'Blithe Spirit' Resurrects Noel Coward's Play But It Never Comes to Life

A great cast has nowhere to go in this lifeless comedy.

The unfortunate cast of Blithe Spirit
IFC Films

“How can it be so difficult to adapt a story you’ve already written?” asks Ruth Condomine (Isla Fisher) to her writer husband Charles (Dan Stevens), and it’s a question that could be rejiggered slightly and posed to the filmmakers behind Blithe Spirit. The film is a new adaptation of an eighty-year-old Noel Coward play, but rather than focus on the classic tale’s highlights, the new supernatural comedy delivers an unfunny misfire with a game cast barely clinging to life.

Charles is a successful novelist struggling to write his first screenplay, an adaptation of his own work, and neither his wife nor his studio executive father-in-law can understand the delay. What they don’t know is that Charles is currently being haunted by his deceased wife, Elvira (Leslie Mann), who re-entered his life after a botched seance with a psychic charlatan named Madame Cecily Arcati (Judi Dench). Elvira’s far from pleased seeing Charles with a new wife and immediately sets about disrupting the man’s life both in and out of the bedroom, but she also works to reveal the writer’s big secret — he didn’t actually write any of his books. She did.

Blithe Spirit began life as a Coward play premiering in 1941 to great success, and numerous adaptations for the stage and screen (big and small) followed with David Lean’s 1945 film being the most well-known. This new incarnation from director Edward Hall and writers Piers Ashworth, Meg Leonard, and Nick Moorcroft keeps the basic story and period, but while it adds a new wrinkle to Charles it removes all of the fun. It’s unclear how it took three writers to add that single narrative turn *and* suck out the entertainment.

Part of the problem with this new dynamic is that we’re not really given an enjoyable protagonist. Charles is a plagiarist, and Elvira is a bit of a jerk turned murderer, which leaves only Ruth to appeal to viewers. That could be enough, but she’s presented as a borderline nagging wife despite her problems with Charles being wholly understandable. This ultimately leaves Madame Arcati as the only real source of amusement and a hint of heart as she’s a fraud delighted to discover her powers are real, and her concern quickly shifts to reuniting with her own deceased lover.

It’s true that you don’t really need to like characters in a comedy, but good luck succeeding with one that doesn’t deliver the laughs. The big “comedy” throughline here is watching Charles snipe at Elvira despite no one else being able to see or hear her — meaning people keep thinking he’s insulting them instead. Hilarity ensues! Blithe Spirit latches so hard onto this singular gag without ever stopping to wonder if it was funny the first time. It was not, but that doesn’t stop the film from repeating it again and again.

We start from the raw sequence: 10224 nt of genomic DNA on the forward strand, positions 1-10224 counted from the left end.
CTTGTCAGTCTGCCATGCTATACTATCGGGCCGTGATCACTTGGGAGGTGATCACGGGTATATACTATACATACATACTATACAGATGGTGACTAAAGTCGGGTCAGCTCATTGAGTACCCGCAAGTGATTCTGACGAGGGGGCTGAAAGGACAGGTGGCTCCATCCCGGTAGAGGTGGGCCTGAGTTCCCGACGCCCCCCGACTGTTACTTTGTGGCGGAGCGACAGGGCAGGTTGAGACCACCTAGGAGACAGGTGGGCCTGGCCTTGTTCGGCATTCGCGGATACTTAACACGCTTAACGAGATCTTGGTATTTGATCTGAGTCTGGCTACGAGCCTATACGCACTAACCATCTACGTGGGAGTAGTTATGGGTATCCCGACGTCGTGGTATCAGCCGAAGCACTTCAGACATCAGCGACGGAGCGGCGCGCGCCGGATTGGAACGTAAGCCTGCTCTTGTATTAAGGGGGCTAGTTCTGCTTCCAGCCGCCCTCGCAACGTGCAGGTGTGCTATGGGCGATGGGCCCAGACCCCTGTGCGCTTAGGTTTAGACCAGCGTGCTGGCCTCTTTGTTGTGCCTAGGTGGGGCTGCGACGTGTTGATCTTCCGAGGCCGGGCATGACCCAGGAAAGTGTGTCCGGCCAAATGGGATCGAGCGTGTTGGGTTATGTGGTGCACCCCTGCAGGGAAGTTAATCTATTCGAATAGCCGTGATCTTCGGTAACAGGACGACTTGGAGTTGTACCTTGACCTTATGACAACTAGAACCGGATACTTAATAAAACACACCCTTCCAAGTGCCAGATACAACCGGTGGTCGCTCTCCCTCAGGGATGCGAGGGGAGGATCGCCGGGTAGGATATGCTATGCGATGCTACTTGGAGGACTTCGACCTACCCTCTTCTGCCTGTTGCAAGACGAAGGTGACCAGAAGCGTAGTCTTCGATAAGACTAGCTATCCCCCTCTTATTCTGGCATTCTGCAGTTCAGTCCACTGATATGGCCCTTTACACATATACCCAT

The biggest shame here, aside from it being an unfunny comedy, is that the cast members are highly talented actors who’ve shown delightfully comedic chops elsewhere. Fisher (Wedding Crashers) and Mann (Knocked Up) are never less than pitch-perfect in their previous roles, and Stevens pretty much steals every one of his Eurovision Song Contest scenes from his far more established co-stars there. Even Dench has mined numerous comedic beats with characters both in and out of comedies. All four are perfectly lively here, even as they’re playing things a bit too big at times (think 1988’s High Spirits which arguably riffs on some of Coward’s original dynamics), but their performances still can’t breathe life into the film’s otherwise flat presentation.

Blithe Spirit looks good enough with bright, colorful production design and cinematography, but as frantic as some sequences feel they’re still curiously lifeless. Shifting its setting to the golden years of Hollywood is paired with a desire to fit in with the fast-talking, endlessly witty comedies of the period like Bringing Up Baby and His Girl Friday, but it can’t even reach the level of Lean’s own Blithe Spirit. That wit is absent, and the banter occasionally leans a bit more mean-spirited which also serves to suck out the humor (and makes Ruth’s fate more upsetting than entertaining).

The lasting question becomes why remake Blithe Spirit at all? The best remakes improve and/or add their own voice into the mix in order to stand apart, but Hall and his three writers retain so much set dressing while only adding in a half-baked female empowerment angle. Rex Harrison’s Charles in the 1945 film is an exasperated writer stuck between two loves, one dead and one living (at least for a while), and the antics are tempered with a conflicted romance. Stevens’ turn at the character isn’t given that chance per this new spin, and that immediately leaves the film devoid of a romantic baseline. A romantic comedy with neither love nor laughs? That’s a blithe approach to your remake.

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